Yet, the powers that be spout on about the test. They will never tell you this, but the test is their ultimate secret weapon. It is not about the children. The fact that they do not even compare the results of a group of students to the same group the next year tells you that. That would be a true measure of growth. That would be a true indicator of progress.

This is not about growth, or learning, or progress. The only thing that matters is money. That is all this is about — the almighty dollar. The test is just one more way to get rid of teachers who cost too much. Why pay a teacher with 20 years of experience $60,000, when you can get two Teach for America kids for less than that? Inevitably, the experienced teacher will have a year with a more challenging group of students who do not test well. That will be just what those in power were waiting for, the ammunition they need to get rid of that expensive teacher.

I have worked with teachers who entered education through non-traditional routes such as Teach for America. While some of them did quite well, overall, they are not as effective as teachers who attained certification through an accredited school of education.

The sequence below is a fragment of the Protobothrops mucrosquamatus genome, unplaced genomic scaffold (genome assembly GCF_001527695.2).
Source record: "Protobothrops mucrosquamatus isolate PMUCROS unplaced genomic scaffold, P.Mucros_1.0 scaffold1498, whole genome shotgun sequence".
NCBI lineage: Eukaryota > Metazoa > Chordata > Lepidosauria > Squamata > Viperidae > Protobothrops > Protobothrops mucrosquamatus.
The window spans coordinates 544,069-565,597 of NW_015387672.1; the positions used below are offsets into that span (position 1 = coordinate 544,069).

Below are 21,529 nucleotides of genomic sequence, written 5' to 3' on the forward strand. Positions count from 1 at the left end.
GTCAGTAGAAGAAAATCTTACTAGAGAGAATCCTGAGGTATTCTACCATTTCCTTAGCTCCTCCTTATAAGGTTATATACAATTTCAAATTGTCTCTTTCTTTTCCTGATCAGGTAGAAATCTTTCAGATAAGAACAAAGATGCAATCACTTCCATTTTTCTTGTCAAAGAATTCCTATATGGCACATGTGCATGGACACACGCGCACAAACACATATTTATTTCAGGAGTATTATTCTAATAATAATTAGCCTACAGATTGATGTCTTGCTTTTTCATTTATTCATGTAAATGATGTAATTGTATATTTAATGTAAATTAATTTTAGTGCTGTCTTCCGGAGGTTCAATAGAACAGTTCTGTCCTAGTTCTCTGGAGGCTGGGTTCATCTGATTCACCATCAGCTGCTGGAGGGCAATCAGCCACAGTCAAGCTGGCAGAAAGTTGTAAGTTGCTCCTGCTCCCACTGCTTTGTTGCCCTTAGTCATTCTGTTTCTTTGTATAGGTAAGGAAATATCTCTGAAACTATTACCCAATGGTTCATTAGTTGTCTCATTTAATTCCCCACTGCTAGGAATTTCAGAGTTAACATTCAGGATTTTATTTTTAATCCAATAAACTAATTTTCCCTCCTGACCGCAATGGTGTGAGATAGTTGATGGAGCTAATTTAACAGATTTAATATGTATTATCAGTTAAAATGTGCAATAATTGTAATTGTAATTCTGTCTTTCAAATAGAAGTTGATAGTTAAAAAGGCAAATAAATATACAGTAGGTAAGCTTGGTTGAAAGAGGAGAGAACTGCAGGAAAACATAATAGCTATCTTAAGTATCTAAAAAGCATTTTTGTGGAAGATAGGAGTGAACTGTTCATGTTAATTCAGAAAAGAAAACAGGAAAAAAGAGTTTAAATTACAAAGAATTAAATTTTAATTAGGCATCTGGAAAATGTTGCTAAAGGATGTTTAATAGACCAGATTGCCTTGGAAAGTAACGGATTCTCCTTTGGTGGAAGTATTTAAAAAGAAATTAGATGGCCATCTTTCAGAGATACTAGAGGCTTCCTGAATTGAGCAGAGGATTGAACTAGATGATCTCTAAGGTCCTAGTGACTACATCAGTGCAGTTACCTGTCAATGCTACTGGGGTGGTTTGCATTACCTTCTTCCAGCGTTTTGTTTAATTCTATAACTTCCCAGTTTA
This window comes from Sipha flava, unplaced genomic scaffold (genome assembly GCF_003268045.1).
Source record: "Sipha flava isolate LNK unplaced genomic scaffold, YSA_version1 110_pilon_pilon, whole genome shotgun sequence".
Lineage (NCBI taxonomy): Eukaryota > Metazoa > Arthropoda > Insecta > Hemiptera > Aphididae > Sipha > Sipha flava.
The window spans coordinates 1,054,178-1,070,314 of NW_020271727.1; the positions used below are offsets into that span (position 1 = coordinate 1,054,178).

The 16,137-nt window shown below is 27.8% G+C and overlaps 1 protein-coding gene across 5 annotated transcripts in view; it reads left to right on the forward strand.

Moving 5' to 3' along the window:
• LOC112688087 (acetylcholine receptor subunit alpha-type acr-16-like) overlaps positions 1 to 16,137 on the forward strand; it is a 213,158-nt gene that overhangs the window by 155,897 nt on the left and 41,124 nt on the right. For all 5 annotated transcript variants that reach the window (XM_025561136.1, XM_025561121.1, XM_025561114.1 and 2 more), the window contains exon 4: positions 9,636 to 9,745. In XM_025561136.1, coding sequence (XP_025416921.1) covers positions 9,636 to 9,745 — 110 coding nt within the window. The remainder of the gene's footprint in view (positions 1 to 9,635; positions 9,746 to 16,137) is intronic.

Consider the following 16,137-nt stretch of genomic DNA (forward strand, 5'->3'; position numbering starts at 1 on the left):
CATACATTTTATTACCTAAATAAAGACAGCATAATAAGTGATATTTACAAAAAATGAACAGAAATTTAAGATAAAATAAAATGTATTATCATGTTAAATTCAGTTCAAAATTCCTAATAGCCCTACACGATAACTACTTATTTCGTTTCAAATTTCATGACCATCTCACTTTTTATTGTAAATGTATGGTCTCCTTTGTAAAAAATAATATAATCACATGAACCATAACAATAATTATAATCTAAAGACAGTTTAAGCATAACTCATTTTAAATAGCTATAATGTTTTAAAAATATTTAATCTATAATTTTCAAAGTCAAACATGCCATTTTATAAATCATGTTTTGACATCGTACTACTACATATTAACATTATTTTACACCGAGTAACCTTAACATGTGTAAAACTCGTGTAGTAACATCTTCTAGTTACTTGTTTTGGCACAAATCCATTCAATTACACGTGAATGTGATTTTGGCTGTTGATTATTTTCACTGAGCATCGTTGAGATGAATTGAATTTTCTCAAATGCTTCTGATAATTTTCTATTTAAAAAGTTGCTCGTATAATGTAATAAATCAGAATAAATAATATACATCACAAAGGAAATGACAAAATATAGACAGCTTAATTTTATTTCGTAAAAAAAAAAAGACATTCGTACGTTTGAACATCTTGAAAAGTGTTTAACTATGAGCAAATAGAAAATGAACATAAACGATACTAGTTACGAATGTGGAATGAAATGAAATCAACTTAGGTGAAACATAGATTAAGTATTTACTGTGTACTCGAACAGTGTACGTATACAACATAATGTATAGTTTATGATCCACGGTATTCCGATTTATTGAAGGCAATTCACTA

In general, they do not manage classrooms as well. They do not create lessons that are as challenging, preferring to rely on textbooks and worksheets. To top it off, a higher percentage of them wash out within the first one to three years. Do you think any of that matters to the powers that be? Why would it?

This is a guaranteed way to put a warm body in the classroom for the least amount of money, and then to top it off, they can do it again in just a couple of years. Throwing the new “teachers” in the grinder and pushing them out will save school districts millions of dollars over the next decade.

That’s right folks. These Teach for America kids might as well just be volunteers, they are paid so little. Remember, they are “giving back to their country.” What they are really doing is giving school districts a way to show their experienced teachers the door and saving a ton of money in the process.

This is also why graduates of education schools are being ignored. There are plenty of them out there, ready to get to work. Districts do not want them because they will stick around longer. Eventually, that means they will cost more. If they stick to hiring the Teach for America volunteers, the odds are greater that they can just keep hiring 23-year-olds who will be gone before they hit 26.